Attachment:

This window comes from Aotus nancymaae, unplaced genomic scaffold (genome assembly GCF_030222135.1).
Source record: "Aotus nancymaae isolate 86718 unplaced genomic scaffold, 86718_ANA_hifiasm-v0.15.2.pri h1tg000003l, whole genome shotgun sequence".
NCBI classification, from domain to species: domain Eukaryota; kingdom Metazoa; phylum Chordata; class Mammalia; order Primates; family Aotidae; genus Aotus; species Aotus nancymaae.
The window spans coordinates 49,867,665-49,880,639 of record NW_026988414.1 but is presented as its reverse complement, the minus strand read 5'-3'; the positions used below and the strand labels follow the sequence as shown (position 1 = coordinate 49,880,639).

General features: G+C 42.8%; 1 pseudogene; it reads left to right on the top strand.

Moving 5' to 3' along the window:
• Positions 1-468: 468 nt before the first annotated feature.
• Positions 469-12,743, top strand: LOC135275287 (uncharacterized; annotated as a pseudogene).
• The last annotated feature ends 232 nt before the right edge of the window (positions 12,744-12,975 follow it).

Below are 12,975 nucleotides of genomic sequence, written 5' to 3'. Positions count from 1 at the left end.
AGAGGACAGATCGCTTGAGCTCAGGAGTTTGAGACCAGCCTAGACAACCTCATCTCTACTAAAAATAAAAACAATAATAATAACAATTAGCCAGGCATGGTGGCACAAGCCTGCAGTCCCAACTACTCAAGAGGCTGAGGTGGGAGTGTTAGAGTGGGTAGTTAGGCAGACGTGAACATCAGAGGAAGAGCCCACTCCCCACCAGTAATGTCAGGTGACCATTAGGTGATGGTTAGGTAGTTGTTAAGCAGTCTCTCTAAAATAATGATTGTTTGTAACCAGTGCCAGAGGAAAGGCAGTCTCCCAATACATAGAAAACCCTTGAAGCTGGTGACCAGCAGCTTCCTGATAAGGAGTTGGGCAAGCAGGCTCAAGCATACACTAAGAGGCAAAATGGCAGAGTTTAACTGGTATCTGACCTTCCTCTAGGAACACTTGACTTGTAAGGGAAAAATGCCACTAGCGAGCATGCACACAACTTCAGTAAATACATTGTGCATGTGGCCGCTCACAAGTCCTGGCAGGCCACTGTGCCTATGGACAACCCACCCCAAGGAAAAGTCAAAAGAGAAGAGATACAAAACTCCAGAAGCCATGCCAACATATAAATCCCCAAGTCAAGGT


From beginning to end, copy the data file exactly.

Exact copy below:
This window comes from Aotus nancymaae, unplaced genomic scaffold (genome assembly GCF_030222135.1).
Source record: "Aotus nancymaae isolate 86718 unplaced genomic scaffold, 86718_ANA_hifiasm-v0.15.2.pri h1tg000003l, whole genome shotgun sequence".
NCBI classification, from domain to species: domain Eukaryota; kingdom Metazoa; phylum Chordata; class Mammalia; order Primates; family Aotidae; genus Aotus; species Aotus nancymaae.
The window spans coordinates 49,867,665-49,880,639 of record NW_026988414.1 but is presented as its reverse complement, the minus strand read 5'-3'; the positions used below and the strand labels follow the sequence as shown (position 1 = coordinate 49,880,639).

General features: G+C 42.8%; 1 pseudogene; it reads left to right on the top strand.

Moving 5' to 3' along the window:
• Positions 1-468: 468 nt before the first annotated feature.
• Positions 469-12,743, top strand: LOC135275287 (uncharacterized; annotated as a pseudogene).
• The last annotated feature ends 232 nt before the right edge of the window (positions 12,744-12,975 follow it).

Below are 12,975 nucleotides of genomic sequence, written 5' to 3'. Positions count from 1 at the left end.
AGAGGACAGATCGCTTGAGCTCAGGAGTTTGAGACCAGCCTAGACAACCTCATCTCTACTAAAAATAAAAACAATAATAATAACAATTAGCCAGGCATGGTGGCACAAGCCTGCAGTCCCAACTACTCAAGAGGCTGAGGTGGGAGTGTTAGAGTGGGTAGTTAGGCAGACGTGAACATCAGAGGAAGAGCCCACTCCCCACCAGTAATGTCAGGTGACCATTAGGTGATGGTTAGGTAGTTGTTAAGCAGTCTCTCTAAAATAATGATTGTTTGTAACCAGTGCCAGAGGAAAGGCAGTCTCCCAATACATAGAAAACCCTTGAAGCTGGTGACCAGCAGCTTCCTGATAAGGAGTTGGGCAAGCAGGCTCAAGCATACACTAAGAGGCAAAATGGCAGAGTTTAACTGGTATCTGACCTTCCTCTAGGAACACTTGACTTGTAAGGGAAAAATGCCACTAGCGAGCATGCACACAACTTCAGTAAATACATTGTGCATGTGGCCGCTCACAAGTCCTGGCAGGCCACTGTGCCTATGGACAACCCACCCCAAGGAAAAGTCAAAAGAGAAGAGATACAAAACTCCAGAAGCCATGCCAACATATAAATCCCCAAGTCAAGGT